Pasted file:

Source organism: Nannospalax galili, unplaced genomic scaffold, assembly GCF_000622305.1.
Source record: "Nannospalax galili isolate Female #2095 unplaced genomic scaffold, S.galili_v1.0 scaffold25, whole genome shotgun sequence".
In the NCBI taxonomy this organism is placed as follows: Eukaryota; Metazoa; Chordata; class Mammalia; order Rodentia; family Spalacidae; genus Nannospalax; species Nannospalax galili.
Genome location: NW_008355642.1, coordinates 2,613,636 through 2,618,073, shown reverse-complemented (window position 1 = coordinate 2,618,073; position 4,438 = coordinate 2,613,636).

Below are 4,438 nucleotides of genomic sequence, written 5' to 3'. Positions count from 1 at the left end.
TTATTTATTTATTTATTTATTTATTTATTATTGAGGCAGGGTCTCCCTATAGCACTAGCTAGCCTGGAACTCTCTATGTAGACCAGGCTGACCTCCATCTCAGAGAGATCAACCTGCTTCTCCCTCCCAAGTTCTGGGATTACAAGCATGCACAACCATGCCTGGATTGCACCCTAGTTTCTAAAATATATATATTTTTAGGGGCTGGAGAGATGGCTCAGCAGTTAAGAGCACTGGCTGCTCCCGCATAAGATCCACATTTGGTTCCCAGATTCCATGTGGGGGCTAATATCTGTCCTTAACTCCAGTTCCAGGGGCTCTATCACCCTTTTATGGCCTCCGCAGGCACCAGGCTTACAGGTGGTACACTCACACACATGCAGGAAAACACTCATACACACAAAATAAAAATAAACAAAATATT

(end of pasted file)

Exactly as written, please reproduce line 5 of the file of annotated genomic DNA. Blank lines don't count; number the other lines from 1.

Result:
Below are 4,438 nucleotides of genomic sequence, written 5' to 3'. Positions count from 1 at the left end.